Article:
The past year has witnessed an unprecedented level of class struggle, never before have the various mechanisms for mobilising class interests been so perfectly enacted. Sadly, I am not referring to the recent TUC demonstration or coordinated strikes. Unfortunately, no matter how positive, these acts are no more than flashes in the pan when compared to the real and relentless class struggle which is at play in contemporary society. This class struggle requires no fanfare of air horns; ringing out in parliament square to assert its power, in fact its silence is both a facet of its potency and evidence of its near all encompassing power. Sociologist Michael Mann terms the class relations of contemporary society as that of asymmetrical struggle. This is due to the near total dominance of the capitalist class over subordinate classes in terms of ability and willingness to further their interests at the expense of others.

Previously the increasing misery and inequality resultant for the current austerity program would have fed into what Polanyi referred to as the ‘double movement’, whereby the assertion of capitalists’ interests by increasing the level of suffering amongst working people lead to a reigning in of the capitalist class through trade union and electoral action. This resulted in various equilibriums throughout history in which class compromises were reached, the most recent being the post war years of regulated capitalism.

Since the 1980s any pretence of attempting to maintain or return to the Fordist class compromise has been jettisoned by both the Tories and, more shockingly, Labour. What is at first glance surprising is that the global financial melt down and the recession which followed it did nothing to hamper the furthering of the interests of the rich; acting instead to intensify them. As evidenced most obviously by the current grab to accumulate public wealth, through the dismantling of the welfare state and public services. Other examples, such as a political willingness to allow 12 million people* to linger involuntarily without a job , while forcing those lucky enough to have a job to work longer for a smaller pension and cutting services of those desperately in need of them while transferring the burden for their cost from the state to the individual, all highlight aptly the asymmetrical class struggle being waged on working people.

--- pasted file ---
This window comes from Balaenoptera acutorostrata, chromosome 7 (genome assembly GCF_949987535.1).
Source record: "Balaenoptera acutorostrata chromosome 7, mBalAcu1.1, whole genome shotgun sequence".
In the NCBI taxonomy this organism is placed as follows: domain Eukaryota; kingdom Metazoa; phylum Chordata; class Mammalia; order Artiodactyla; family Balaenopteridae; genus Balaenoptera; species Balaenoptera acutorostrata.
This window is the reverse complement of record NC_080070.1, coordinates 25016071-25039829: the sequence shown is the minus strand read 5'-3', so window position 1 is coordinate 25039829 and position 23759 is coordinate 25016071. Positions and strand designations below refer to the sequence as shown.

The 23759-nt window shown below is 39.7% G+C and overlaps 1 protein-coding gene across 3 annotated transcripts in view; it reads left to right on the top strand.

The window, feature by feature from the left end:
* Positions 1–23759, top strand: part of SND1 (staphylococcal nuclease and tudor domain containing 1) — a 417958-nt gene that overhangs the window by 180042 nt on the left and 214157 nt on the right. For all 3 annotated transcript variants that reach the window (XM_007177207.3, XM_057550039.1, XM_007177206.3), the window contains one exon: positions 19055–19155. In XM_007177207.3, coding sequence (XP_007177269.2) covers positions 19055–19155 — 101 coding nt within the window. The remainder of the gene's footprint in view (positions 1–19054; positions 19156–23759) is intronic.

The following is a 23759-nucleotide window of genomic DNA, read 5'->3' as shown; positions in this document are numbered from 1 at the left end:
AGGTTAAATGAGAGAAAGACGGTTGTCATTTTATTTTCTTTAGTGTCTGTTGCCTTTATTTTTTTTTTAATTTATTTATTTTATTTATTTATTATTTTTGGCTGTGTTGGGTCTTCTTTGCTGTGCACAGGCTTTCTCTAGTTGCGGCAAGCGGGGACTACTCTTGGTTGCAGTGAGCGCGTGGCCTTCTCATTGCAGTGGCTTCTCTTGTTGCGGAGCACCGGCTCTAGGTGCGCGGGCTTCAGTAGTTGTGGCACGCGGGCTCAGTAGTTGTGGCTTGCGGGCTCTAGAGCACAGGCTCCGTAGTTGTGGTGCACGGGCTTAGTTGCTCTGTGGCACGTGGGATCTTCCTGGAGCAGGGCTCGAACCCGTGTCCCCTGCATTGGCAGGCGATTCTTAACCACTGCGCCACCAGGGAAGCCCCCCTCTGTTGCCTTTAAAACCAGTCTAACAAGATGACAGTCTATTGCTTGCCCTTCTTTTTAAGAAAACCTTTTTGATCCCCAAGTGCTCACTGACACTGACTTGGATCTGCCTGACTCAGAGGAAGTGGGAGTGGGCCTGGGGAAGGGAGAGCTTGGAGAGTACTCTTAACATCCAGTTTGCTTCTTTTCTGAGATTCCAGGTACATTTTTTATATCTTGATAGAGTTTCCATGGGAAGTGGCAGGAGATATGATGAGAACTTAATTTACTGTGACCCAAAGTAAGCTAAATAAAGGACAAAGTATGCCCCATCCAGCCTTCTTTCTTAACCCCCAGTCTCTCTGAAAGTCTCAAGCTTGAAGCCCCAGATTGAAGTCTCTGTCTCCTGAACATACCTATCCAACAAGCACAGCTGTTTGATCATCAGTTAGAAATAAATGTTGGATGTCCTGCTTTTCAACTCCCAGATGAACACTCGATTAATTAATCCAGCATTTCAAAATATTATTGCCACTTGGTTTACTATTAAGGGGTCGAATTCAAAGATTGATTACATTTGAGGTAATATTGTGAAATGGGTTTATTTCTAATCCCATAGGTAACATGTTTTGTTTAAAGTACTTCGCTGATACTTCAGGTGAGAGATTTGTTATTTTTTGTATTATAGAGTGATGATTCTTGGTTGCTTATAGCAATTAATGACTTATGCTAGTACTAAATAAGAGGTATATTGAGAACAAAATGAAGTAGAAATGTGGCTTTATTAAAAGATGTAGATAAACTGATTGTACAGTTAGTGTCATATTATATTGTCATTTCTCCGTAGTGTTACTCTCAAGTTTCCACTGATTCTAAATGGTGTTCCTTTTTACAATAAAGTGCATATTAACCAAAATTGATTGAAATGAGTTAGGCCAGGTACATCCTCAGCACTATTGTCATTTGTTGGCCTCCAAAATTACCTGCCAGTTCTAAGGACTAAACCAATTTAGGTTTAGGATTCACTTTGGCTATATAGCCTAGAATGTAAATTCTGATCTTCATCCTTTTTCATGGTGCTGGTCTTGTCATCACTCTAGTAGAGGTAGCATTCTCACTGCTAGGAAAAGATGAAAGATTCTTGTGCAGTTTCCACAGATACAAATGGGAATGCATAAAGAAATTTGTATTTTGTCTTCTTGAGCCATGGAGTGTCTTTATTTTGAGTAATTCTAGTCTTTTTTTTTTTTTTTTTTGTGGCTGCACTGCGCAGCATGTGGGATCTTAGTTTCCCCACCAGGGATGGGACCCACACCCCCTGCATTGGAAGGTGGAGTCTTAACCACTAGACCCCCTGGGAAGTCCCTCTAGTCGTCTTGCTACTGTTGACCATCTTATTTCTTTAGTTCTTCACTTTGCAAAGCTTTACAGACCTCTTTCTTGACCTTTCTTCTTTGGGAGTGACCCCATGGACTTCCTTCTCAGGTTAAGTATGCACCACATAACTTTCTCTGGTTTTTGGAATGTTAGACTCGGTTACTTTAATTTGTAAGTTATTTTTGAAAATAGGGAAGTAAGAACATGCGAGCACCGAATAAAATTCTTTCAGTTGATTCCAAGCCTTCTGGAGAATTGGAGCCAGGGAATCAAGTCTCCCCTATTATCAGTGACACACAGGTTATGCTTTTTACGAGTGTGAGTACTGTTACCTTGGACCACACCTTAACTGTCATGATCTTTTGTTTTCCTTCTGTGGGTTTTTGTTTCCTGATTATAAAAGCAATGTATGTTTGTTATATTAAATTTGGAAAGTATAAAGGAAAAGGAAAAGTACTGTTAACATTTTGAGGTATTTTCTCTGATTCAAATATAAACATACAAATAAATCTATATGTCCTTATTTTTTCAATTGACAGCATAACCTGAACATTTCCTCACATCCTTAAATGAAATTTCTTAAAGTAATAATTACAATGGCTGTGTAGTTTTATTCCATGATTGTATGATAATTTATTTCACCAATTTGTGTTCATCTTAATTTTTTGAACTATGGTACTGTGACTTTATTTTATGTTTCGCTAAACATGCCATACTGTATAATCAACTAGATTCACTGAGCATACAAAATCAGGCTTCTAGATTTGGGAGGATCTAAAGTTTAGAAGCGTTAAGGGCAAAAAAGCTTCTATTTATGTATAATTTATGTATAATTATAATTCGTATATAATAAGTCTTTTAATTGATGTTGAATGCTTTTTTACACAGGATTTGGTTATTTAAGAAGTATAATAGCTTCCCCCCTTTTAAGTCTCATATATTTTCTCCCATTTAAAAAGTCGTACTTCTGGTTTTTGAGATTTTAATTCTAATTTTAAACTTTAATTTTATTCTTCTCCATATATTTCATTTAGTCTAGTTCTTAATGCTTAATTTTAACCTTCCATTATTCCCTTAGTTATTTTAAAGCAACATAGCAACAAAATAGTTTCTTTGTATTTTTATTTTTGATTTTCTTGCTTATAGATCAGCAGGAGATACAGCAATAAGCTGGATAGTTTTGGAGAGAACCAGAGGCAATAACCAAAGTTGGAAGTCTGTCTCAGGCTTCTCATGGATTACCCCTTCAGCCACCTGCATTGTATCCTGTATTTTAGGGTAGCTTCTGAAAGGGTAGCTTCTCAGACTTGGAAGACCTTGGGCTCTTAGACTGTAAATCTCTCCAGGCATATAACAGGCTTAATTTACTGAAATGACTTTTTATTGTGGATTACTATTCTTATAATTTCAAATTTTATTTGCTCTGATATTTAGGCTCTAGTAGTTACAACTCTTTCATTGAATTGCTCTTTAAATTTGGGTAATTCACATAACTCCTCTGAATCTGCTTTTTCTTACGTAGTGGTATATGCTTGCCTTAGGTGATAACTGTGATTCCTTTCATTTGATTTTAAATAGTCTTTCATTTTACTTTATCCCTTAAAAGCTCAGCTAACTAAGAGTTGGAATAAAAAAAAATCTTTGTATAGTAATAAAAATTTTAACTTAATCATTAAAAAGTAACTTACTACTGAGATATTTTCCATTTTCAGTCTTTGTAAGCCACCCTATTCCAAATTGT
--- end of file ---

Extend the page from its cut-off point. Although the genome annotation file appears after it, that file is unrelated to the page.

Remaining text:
Such a reaction is not surprising, when we recognise that the economic crisis did not, as many on the left had hoped it would, act as catalyst for change to a more just system by highlighting the need for an alternative to the unstable and inefficient status quo. Rather the crisis acted only to exemplify the total weakness of subordinate classes, through both their ideological and organisational ability to put forward any meaningful resistance.

It may seem that to classify the coalition’s austerity program as an act of class struggle, is simply a rhetorical device lacking objective utility. In fact many people may cringe at terms such as ‘capitalist class’ and ‘class struggle’ thinking them outdated and alienating. Such a view is another example of the capitalist class’ ‘hegemony’, which is so overwhelming that it seems that even to suggest that the furthering of class interests may be motives for coalitions actions is to move beyond ‘common-sense’. However, we should also recognise that such misconceptions are also in part a result of the fact that people often lack conceptual clarity of what class actually means in concrete terms. By outlining definitional issues of class, the explanatory value of such an approach becomes much clearer.

Erik Olin Wright powerfully and analytically lays out the explanatory power of a Marxist-inspired conceptualisation of class. The kernel of such an approach is the view that within society there exists interdependent but fundamentally antagonistic relations between different sets of actors. These antagonisms are driven by the exploitation generated at the core of capitalism. Exploitation, Wright argues, is based upon three core concepts

1. “The inverse interdependent welfare principle: the material welfare of exploiters causally depends on the material deprivations of the exploited. The welfare of the exploiter is at the expense of the exploited
2. The exclusion principle: the causal relation that generates principle (i) involves the asymmetrical exclusion of the exploited from access to control over certain important productive resources. Typically this exclusion is backed by force in the form of property rights, but in special cases it may not be.
3. The appropriation principle: The causal mechanism which translates (ii) exclusion into (i) differential welfare involves the appropriation of the fruits of labour off the exploited by those who control the relevant productive resources. This appropriation is also often referred to as the appropriation of the ‘surplus product’”.